Diagnosing and Managing Pelvic Inflammatory Disease
M3 India Newsdesk Mar 17, 2023
Pelvic inflammatory disease refers to an infection that affects the reproductive organs of women. This article provides information on how to identify and treat this condition.
Pelvic inflammatory disease (PID) refers to an infection that affects the reproductive organs located in the upper part of the female genital tract.
The exact prevalence is hard to ascertain as many cases may go undetected but is thought to be in the region of 1-3% of sexually active young women.
- The most frequent cause of the pelvic inflammatory disease (PID) is the spread of an infection from the cervix upwards towards the upper reproductive organs. However, in some cases, the infection can also originate from other organs such as the appendix and spread downwards towards the pelvic area.
- There are multiple causative organisms:
- Approximately 25% of pelvic inflammatory disease (PID) cases are believed to be caused by two types of bacteria called Chlamydia trachomatis and Neisseria gonorrhoeae.
- The remaining cases of pelvic inflammatory disease (PID) may be caused by anaerobic bacteria as well as other types of endogenous agents, which can be either aerobic or facultative.
Acute PID: CDC diagnosis criteria
- Lower abdominal tenderness
- Adnexal tenderness
- Cervical motion tenderness
- Oral temperature >38.3°C (101°F)
- Abnormal cervical or vaginal discharge
- Elevated erythrocyte sedimentation rate
- Elevated C-reactive protein
- Laboratory testing can confirm the presence of a cervical infection caused by Neisseria gonorrhoeae or Chlamydia trachomatis
- Histopathologic evidence of endometritis on endometrial biopsy
- Tubo-ovarian abscess on sonography or other radiologic tests
- Laparoscopic abnormalities consistent with PID
- Additional diagnostic tests may be required to accurately diagnose and manage pelvic inflammatory disease (PID) as incorrect diagnosis and treatment can result in unnecessary complications.
- In certain cases, more comprehensive diagnostic criteria may be necessary to confirm the presence of PID.
Acute PID: Staging
(I-IDSOG-USA recommends the following stages)
If a woman meets the major diagnostic criteria of the Centers for Disease Control and Prevention (CDC) for pelvic inflammatory disease (PID) and one or more of its minor criteria, does not show any symptoms of peritonitis (which can be confirmed by the absence of rebound tenderness), and has not had any previous recorded upper tract infections from sexually transmitted diseases (STDs), then she may be diagnosed with PID.
The above criteria, with peritonitis
If a tubo-ovarian complex or tubo-ovarian abscess is visible during either a physical examination or an ultrasonographic examination, a woman may be diagnosed with pelvic inflammatory disease (PID).
Women with ruptured tubo-ovarian abscesses
Acute PID: Hospital admission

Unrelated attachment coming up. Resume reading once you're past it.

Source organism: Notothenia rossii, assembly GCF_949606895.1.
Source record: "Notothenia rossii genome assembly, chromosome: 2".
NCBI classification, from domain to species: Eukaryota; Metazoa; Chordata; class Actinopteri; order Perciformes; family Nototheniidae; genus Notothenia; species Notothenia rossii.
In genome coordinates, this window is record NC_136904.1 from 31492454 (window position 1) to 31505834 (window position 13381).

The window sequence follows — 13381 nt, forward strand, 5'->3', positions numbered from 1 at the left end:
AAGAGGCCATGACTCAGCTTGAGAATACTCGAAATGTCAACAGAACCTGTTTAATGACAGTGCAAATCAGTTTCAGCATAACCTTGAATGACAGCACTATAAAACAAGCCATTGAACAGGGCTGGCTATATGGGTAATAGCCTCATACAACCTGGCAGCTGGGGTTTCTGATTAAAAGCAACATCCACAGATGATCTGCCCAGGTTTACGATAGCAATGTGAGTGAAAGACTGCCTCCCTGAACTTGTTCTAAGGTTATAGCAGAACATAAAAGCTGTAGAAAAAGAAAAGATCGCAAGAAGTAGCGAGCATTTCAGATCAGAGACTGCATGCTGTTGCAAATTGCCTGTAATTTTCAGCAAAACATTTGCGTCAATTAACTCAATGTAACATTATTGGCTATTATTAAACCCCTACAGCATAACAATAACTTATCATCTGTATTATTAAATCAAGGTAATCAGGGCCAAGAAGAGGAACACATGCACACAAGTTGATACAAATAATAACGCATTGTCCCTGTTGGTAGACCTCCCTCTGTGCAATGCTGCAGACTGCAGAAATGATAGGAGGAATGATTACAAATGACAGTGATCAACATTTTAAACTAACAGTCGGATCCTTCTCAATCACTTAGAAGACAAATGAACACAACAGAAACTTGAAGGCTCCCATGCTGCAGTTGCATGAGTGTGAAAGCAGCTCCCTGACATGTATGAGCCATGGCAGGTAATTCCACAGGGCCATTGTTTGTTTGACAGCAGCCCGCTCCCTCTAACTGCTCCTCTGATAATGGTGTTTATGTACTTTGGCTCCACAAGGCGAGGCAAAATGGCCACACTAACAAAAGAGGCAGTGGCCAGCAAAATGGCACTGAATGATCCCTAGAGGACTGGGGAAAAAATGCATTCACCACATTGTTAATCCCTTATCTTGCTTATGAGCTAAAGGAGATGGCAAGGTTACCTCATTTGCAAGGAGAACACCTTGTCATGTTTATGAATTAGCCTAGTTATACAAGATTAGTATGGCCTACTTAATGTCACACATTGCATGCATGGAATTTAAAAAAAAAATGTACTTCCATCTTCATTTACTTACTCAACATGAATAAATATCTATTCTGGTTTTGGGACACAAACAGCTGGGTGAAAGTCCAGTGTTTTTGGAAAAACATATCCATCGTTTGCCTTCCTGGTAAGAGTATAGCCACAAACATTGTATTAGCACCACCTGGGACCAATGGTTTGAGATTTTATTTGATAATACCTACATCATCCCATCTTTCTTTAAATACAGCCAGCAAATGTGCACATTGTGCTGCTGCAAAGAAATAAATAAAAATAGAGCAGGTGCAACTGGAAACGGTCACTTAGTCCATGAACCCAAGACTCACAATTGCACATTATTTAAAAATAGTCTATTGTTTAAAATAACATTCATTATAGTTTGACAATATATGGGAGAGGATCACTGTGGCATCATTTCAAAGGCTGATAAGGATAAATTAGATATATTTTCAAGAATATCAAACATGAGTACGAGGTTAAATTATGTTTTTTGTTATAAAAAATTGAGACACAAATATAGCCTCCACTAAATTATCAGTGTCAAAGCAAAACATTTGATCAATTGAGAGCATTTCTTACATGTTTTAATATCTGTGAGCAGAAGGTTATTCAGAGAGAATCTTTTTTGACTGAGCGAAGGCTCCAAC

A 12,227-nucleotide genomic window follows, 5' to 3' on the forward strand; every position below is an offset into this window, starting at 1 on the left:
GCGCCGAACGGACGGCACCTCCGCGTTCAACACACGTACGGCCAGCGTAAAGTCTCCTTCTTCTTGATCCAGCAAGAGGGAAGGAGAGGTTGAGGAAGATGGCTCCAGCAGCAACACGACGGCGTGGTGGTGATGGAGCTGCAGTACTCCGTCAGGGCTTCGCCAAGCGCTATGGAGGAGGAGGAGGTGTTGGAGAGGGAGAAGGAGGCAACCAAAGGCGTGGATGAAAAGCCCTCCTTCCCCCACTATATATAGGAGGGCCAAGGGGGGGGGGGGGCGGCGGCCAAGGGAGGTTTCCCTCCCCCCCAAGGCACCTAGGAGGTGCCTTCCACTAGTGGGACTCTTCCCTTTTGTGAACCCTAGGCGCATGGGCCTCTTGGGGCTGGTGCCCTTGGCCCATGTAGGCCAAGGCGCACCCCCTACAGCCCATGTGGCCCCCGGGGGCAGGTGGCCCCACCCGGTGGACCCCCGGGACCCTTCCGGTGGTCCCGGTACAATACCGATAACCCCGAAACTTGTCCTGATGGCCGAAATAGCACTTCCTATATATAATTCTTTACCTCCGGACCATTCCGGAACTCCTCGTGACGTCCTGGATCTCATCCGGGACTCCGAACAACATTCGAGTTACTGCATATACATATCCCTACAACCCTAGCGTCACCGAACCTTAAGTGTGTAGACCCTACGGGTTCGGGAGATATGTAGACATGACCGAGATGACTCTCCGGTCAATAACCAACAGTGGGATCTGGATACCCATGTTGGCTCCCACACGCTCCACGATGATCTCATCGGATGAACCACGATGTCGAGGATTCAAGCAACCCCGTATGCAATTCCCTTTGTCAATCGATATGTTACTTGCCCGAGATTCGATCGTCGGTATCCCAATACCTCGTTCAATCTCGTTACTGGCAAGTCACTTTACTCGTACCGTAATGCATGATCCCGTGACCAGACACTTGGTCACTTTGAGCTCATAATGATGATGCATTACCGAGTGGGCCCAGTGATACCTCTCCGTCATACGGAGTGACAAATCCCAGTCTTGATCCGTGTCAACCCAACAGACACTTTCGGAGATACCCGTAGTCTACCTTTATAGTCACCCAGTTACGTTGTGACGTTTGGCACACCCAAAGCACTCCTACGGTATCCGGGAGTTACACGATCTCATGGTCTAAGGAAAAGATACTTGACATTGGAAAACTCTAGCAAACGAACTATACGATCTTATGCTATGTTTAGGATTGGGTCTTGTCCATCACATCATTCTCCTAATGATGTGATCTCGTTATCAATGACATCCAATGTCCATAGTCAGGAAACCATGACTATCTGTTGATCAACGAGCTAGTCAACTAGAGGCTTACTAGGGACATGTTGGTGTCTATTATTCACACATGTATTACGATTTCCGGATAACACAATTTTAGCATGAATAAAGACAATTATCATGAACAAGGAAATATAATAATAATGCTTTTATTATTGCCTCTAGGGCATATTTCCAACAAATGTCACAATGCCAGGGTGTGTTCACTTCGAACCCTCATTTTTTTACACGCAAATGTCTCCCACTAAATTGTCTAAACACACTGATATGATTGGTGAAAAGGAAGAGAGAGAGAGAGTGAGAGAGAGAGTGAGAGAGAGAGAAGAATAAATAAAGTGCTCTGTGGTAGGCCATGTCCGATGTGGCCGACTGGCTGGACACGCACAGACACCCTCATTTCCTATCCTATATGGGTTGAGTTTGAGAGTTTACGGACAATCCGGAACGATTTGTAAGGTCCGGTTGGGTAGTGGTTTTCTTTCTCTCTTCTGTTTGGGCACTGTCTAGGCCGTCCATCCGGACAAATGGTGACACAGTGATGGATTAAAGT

Patient meeting the following criteria
- Generalised peritonitis
- Patient is pregnant
- Patient does not respond clinically to oral antimicrobial therapy
- Patient is unable to follow or tolerate an outpatient oral regimen
- Patient has severe illness, nausea and vomiting, or high fever
- Patient has a tubo-ovarian abscess
- WBC>15000 mm3
Management: Surgery in acute PID
- Rupture abscess
- Failed response to medical treatment
- Uncertain diagnosis
Type of surgeries
- Percutaneous drainage/ aspiration
- Exploratory laparotomy
Extend of surgeries
- Conservation- if fertility desired
- U/L or B/L salpingo-oophorectomy with/ without hysterectomy
- Drainage of abscess at laparotomy
CDC- 2010 Regimen A
The treatment for the pelvic inflammatory disease (PID) can consist of intravenous administration of either cefotetan (2 g every 12 hours) or cefoxitin (2 g every 6 hours) along with oral or intravenous administration of doxycycline (100 mg every 12 hours).
CDC- 2010 Regimen B
Clindamycin 900 mg IV every 8 hours PLUS Gentamicin loading dose IV or IM (2 mg/ kg of body weight), followed by a maintenance dose (1.5 mg/kg) every 8 hours; Single daily dosing (3-5 mg/kg) can be substituted
CDC- 2010 Oral Regimen A
Pelvic inflammatory disease (PID) can be treated with a single dose of ceftriaxone (250 mg) administered intramuscularly, along with oral administration of doxycycline (100 mg twice daily) for a duration of 14 days. Treatment may also include metronidazole (500 mg twice daily) for 14 days, but this is optional.
CDC- 2010 Oral Regimen B
Pelvic inflammatory disease (PID) can be treated with a single intramuscular dose of cefoxitin (2 g) along with oral administration of probenecid (1 g) given simultaneously in a single dose. The treatment also includes oral administration of doxycycline (100 mg twice daily) for 14 days. Treatment may also include metronidazole (500 mg twice daily) for 14 days, but this is optional.
CDC- 2010 Oral Regimen C
An alternative treatment option for pelvic inflammatory disease (PID) involves the administration of a third-generation cephalosporin antibiotic (such as ceftizoxime or cefotaxime) intravenously, along with oral administration of doxycycline (100 mg twice daily) for a duration of 14 days. Treatment may also include metronidazole (500 mg twice daily) for 14 days, but this is optional.